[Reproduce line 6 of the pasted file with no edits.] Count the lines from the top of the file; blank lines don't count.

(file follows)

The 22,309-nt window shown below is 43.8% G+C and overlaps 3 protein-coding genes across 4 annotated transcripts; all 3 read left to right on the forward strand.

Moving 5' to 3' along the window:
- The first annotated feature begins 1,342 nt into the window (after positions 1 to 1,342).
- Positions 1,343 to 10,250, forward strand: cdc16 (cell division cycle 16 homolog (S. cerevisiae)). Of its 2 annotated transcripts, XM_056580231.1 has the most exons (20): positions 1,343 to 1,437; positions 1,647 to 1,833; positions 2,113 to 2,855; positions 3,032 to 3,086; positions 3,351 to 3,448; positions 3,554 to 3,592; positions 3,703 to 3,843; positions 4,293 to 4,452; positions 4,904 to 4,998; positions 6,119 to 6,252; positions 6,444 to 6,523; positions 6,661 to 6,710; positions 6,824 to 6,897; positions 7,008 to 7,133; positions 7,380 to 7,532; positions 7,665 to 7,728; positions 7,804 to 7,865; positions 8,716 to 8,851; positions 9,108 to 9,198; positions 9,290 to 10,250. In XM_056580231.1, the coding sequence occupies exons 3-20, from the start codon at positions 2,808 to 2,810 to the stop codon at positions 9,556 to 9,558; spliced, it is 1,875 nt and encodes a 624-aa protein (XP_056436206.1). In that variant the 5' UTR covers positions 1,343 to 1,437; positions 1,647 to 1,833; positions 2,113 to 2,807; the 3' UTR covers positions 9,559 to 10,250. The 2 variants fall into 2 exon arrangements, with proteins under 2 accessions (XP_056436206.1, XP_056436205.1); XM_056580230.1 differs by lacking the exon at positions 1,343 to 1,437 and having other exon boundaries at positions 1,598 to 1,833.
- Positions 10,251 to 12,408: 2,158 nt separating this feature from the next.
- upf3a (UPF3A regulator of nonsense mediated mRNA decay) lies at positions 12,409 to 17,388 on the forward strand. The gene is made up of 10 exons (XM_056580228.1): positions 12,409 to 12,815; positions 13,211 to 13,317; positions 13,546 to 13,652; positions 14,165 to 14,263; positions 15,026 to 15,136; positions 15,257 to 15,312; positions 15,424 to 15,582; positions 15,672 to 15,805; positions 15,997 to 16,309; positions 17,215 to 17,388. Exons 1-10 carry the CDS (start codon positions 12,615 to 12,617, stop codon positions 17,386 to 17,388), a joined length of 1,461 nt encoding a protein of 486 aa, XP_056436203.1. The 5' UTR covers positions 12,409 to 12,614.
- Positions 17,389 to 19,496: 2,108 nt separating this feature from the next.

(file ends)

- upf3a (UPF3A regulator of nonsense mediated mRNA decay) lies at positions 12,409 to 17,388 on the forward strand. The gene is made up of 10 exons (XM_056580228.1): positions 12,409 to 12,815; positions 13,211 to 13,317; positions 13,546 to 13,652; positions 14,165 to 14,263; positions 15,026 to 15,136; positions 15,257 to 15,312; positions 15,424 to 15,582; positions 15,672 to 15,805; positions 15,997 to 16,309; positions 17,215 to 17,388. Exons 1-10 carry the CDS (start codon positions 12,615 to 12,617, stop codon positions 17,386 to 17,388), a joined length of 1,461 nt encoding a protein of 486 aa, XP_056436203.1. The 5' UTR covers positions 12,409 to 12,614.